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Collaboration is key to rapid adoption of govtech across Europe

Government technology is spreading across Europe, but policy-makers and senior civil servants are still figuring out best practices

Inter-government collaboration and private-public partnerships are the best ways for European governments to advance the adoption of emerging digital technologies, according to experts.

Delegates at the GovTech Summit 2019 in Paris on 14 November heard proposals about how these collaborations could work going forward, including the need for a civil service culture change, the use of regulatory sandboxes, and the creation of concrete key performance indicators (KPIs) to effectively measure the effects and progress of government digitisation.

“Last year, when we organised [the summit] for first time, I think we put govtech on the map, and we showed that senior-level politicians and officials were interested in what startups could bring to government,” Daniel Korski, co-founder and CEO of Public, told Computer Weekly.

“I think what we did this year was to show that this isn’t just sexy and new, it’s substantive and serious, and I think the breadth of conversations and the depth of engagement, by startups, officials and investors, show that this is a phenomenon that’s promising to deliver genuine change.”

However, the consensus at the summit was that the largest remaining barrier was citizens’ lack of trust, both in governments themselves and their private sector partners.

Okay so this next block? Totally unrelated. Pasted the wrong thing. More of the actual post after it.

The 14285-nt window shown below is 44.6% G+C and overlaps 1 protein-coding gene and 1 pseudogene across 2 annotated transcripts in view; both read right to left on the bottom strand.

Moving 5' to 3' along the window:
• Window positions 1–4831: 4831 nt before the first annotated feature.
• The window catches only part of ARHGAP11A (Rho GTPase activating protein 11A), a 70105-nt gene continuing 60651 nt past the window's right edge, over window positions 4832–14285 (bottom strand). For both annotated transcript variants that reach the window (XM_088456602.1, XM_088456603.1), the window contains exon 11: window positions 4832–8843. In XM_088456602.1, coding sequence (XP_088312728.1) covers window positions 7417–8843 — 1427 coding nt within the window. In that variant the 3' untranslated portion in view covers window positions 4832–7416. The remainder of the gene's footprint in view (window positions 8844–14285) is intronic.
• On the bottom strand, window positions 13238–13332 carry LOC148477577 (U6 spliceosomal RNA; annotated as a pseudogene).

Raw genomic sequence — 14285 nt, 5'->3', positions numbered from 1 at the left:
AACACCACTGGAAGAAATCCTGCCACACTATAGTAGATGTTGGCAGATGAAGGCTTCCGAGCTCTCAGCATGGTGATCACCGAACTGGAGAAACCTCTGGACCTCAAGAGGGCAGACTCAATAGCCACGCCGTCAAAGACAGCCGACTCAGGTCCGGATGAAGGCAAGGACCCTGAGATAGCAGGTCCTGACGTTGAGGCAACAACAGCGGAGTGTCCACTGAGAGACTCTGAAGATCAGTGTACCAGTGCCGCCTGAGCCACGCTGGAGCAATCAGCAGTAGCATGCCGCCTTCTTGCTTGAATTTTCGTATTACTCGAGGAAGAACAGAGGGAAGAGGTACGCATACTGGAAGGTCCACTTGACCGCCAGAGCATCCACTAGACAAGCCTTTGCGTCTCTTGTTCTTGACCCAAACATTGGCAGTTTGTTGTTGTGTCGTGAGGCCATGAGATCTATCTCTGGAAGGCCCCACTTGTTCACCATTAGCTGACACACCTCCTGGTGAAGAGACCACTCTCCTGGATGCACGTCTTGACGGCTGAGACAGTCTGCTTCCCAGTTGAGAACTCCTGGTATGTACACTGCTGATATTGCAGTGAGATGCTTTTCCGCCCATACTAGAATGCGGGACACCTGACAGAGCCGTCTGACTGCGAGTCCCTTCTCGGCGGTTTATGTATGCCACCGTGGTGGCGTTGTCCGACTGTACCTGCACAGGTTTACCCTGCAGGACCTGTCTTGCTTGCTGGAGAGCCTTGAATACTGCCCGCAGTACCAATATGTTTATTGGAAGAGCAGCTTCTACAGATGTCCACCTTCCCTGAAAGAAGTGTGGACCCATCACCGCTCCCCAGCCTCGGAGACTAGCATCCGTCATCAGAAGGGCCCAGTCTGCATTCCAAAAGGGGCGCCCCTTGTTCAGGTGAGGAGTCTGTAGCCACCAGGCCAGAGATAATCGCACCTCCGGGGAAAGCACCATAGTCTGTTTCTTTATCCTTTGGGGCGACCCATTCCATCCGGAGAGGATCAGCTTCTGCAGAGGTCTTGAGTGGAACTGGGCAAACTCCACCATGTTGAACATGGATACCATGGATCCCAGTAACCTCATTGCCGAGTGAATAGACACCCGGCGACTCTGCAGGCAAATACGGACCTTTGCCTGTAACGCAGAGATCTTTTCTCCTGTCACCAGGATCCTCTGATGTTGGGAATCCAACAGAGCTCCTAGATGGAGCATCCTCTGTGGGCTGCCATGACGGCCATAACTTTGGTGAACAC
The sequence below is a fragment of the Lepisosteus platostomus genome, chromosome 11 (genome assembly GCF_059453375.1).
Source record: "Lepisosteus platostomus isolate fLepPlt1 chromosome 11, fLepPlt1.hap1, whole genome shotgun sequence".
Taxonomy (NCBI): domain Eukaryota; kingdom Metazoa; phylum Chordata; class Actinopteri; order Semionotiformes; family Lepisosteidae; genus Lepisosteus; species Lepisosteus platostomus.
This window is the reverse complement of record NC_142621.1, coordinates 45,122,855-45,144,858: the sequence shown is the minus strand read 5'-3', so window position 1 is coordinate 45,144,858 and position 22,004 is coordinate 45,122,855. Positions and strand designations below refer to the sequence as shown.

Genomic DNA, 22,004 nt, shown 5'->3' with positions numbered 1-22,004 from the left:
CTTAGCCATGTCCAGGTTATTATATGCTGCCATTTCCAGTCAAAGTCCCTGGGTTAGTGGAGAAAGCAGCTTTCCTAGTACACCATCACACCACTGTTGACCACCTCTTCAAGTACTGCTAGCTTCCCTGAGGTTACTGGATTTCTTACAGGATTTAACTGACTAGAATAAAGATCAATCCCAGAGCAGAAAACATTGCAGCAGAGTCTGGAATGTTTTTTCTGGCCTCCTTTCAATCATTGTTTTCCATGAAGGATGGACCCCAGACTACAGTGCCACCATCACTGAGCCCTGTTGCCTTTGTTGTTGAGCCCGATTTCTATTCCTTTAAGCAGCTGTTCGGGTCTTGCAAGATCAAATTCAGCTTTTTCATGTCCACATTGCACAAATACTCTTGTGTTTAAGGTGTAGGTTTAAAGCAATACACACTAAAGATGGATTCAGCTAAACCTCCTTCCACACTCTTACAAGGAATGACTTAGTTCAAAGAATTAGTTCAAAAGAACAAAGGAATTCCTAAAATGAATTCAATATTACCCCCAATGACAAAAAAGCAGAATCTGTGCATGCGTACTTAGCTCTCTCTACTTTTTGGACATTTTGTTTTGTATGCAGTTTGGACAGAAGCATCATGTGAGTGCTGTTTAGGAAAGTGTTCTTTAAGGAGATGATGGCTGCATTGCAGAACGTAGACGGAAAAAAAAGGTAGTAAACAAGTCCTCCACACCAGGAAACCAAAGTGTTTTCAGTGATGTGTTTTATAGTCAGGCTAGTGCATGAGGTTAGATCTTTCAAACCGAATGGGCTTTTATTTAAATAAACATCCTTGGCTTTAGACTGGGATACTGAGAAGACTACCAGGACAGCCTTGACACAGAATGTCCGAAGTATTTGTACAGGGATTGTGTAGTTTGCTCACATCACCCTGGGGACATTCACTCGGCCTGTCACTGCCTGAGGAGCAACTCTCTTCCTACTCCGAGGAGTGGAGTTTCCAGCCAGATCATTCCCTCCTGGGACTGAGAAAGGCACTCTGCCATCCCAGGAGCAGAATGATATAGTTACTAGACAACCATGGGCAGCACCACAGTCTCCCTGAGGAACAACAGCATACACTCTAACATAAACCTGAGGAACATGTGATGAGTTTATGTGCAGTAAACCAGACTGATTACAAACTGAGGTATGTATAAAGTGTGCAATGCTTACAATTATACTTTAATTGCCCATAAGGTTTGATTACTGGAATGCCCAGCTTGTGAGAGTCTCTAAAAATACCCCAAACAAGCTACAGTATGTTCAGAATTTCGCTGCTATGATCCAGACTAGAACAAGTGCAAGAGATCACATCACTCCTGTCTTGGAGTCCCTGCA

Speaking in a panel discussion about the risks and opportunities of government use of artificial intelligence, Jo Deblaere, chief operating officer and group chief executive, Europe at Accenture, said the continent had lost the battle for B2C (business to consumer) technology.

“We don’t have any Google, we don’t have any Facebook. Nine out of the top 10 [tech] companies worldwide are non-European,” he said, referring to the domination of the global tech industry by China and the US.

Speaking on the same panel, Norway’s minister of digitisation, Nikolai Astrup, said that although “we didn’t really participate in the battle at all”, there is still huge potential in Europe for business-to-business and business-to-government technology. 

“The public sector in the US is far behind the public sector in Europe when it comes to making use of new technology,” he said.

“We already have a flourishing startup community around Europe, so I think using public purchasing power, which is enormous because we have big welfare states, to promote green innovation and a digital public sector is going to be key.”

Despite the huge purchasing power of many European states, government innovation processes, as well as those of large corporate entities, can often be cumbersome and slow-moving. As an alternative, many panellists highlighted the importance of startups to the spread of govtech across Europe, mainly because of their agility and problem-solving ability.